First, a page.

A Rock & Roll Hall of Fame Inductee, guitarist Jeff “Skunk” Baxter, known for his work with Steely Dan and the Doobie Brothers and from the many hit recordings he’s performed on as an in-demand, first-call studio musician, just released his first-ever solo album, Speed of Heat, earlier this year.
The single, a hard-driving remake of Steely Dan’s “My Old School,” features a rare lead vocal by Baxter himself and suggests the wide range of material found on the album, which also includes a handful of original tunes.
You’ve been playing music professionally since the 1960s. What took you so long to put out a solo album?
I guess it was just a question of what made sense. I have never been a huge fan of the idea of running out and making a solo record after you leave a successful band. For me, there was so much other work to do. There was a lot of studio work as well as producing records as well as the work I do for Roland and other companies. It didn’t leave a whole lot of time.
You worked with guitarist and producing/music partner C.J. Vanston on the disc. What was that like?
C.J. is just an incredible musician and producer. We co-produced this record together. He’s a composer and all-around talented musician. We met doing jingle sessions in Chicago many years ago. We decided we should maybe work together in the future. We had done a session where the producer of the session didn’t have any music for the jingle. We made it up as we went along. I thought that was pretty amazing. I said to C.J. that if I ever do a solo project, I would like to work with him. He has a full schedule as well. But when we had the time, we would get together and see what we could come up with. The best metaphor I could use is that you fill a jar with pennies and you get to the point that you have to roll them up. That’s kind of what happened.
When did you start putting the material together?
The first track we did, “Insecurity,” was cut in 1989. We’ve been doing this for awhile.
Where did you go to record?
Most of the recording was done at C.J.’s studio in North Hollywood. It’s called the Treehouse. It’s a great spot. It obviously sounds pretty good, and people enjoy working there.
That opener, “Ladies from Hell,” rocks pretty hard.
My heritage is Scottish, and I thought it might be fun to do a musical journey through Scotland. As you listen to it, there are different approaches to the music. It has a very Celtic feel to it. At the end, you can hear the Scottish pipers marching through the mist through the moors and down the mountain. It was a fun idea to be able to describe Scotland as best I could musically. The actual term comes from the Germans who said that in World War I when they saw the Scots coming over the trenches with their pipes screaming and kilts swaying like they were crazed maniacs. They called them the “ladies from hell.” The whole track was so much fun to put together.
What made you want to cover “My Old School”?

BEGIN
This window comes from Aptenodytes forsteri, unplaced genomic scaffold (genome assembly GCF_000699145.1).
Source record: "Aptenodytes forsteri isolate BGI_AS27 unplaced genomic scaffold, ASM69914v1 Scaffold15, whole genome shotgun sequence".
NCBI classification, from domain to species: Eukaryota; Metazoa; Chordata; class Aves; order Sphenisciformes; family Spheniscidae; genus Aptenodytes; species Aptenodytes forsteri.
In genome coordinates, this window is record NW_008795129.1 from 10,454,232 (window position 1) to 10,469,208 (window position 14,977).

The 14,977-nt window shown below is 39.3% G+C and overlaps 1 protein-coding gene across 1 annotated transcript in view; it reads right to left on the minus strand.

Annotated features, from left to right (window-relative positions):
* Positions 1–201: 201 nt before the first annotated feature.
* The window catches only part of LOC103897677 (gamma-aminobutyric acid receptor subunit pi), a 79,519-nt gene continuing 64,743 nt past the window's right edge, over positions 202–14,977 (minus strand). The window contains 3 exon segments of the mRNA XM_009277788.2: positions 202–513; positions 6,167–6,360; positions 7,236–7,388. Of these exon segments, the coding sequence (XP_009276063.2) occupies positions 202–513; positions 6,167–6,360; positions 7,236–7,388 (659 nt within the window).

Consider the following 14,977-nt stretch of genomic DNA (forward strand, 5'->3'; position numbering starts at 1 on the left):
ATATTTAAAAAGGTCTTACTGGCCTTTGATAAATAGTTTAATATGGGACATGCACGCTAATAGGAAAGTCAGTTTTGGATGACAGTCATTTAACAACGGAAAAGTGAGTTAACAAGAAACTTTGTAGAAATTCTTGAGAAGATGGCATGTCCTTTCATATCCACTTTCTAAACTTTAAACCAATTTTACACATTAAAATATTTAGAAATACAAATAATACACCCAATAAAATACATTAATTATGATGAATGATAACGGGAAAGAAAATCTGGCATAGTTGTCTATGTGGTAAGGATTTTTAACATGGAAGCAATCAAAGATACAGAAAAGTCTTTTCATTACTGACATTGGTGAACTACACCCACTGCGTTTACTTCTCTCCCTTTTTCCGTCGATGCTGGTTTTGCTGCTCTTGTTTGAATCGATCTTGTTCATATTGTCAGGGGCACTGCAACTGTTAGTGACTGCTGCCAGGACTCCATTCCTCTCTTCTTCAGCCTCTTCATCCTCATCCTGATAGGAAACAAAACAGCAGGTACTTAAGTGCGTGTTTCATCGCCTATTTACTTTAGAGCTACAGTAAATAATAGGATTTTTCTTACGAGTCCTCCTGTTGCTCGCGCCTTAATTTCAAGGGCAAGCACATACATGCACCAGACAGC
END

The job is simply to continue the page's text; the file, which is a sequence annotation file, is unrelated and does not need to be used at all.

Well, I had sung the song live with Steely Dan when we toured. Every time we would perform it, it would gain a little more energy. I thought that someday it might be interesting to revisit it with an arrangement that had a lot more punch. I put together an arrangement for it. I wanted Steven Tyler to sing it. When I sent it to him, he said that whoever is singing on it should do it. I said, “That’s me. I just did it as a scratch vocal." He said, “Why don’t you do it?” I said, “I’m not a singer.” He said, “You should do it.” I said, “You know a lot more about this stuff than I do.” He’s a friend, so I trusted him.
And what about “Do It Again,” another Steely Dan tune that’s on the album?
In the spirt of everything we did on the record, we thought it might be fun to take “Do It Again” and turn it upside down and inside out and see what we could do. It’s a fun track to play. I love shuffles. To me, that’s one of the great all-time grooves, and we turned it into a shuffle.
What was it like to work with former Doobie Brothers bandmate Michael McDonald again? He sings on “My Place in the Sun.”
Michael has been a friend for many, many years. We played together in Steely Dan and I brought him into the Doobie Brothers. We kept in touch. I ran into him again at a charity event in Santa Barbara. He asked me what I was doing. I told him I was taking a shot at a solo project. Originally, it was going to be an instrumental record. But he said that if I would want him to do something, he would. It took me one second to make that decision. The only criteria was that he had to come to L.A. and write something original and try something out of his wheelhouse. Certainly, I think “My Place in the Sun” is not your typical Michael McDonald song. He did a beautiful job. The same with Clint Black and Jonny Lang [who also appear on the album]. The idea was to do something very different. When I played the Clint Black track for his wife, she half-jokingly said “Who is that?” I said, “That’s your husband.” He’s an incredibly talent musician. I thought it would be fun to give my friends to try something new.
There’s a nice balance of instrumentals and songs with vocals.
I’m happy with the record. I’m not always happy with how things turn out, though I’m proud of everything I’ve done. The end product was pretty much what I wanted it to be.
You’ve been inducted into the Rock Hall and many of the musicians, including now Dolly Parton, have been inducted as well. What does the honor mean to you?
I think that anytime you have recognition from your peers is something that we all as human beings care about. I’m sure some people say they don’t. I think deep down inside everyone would like to be recognized by the folks that they work with. I think it’s a great honor.
Jeff has been covering the Cleveland music scene for more than 20 years now. And on a regular basis, he tries to talk to whatever big acts are coming through town, too. If you're in a band that he needs to hear, email him at [email protected]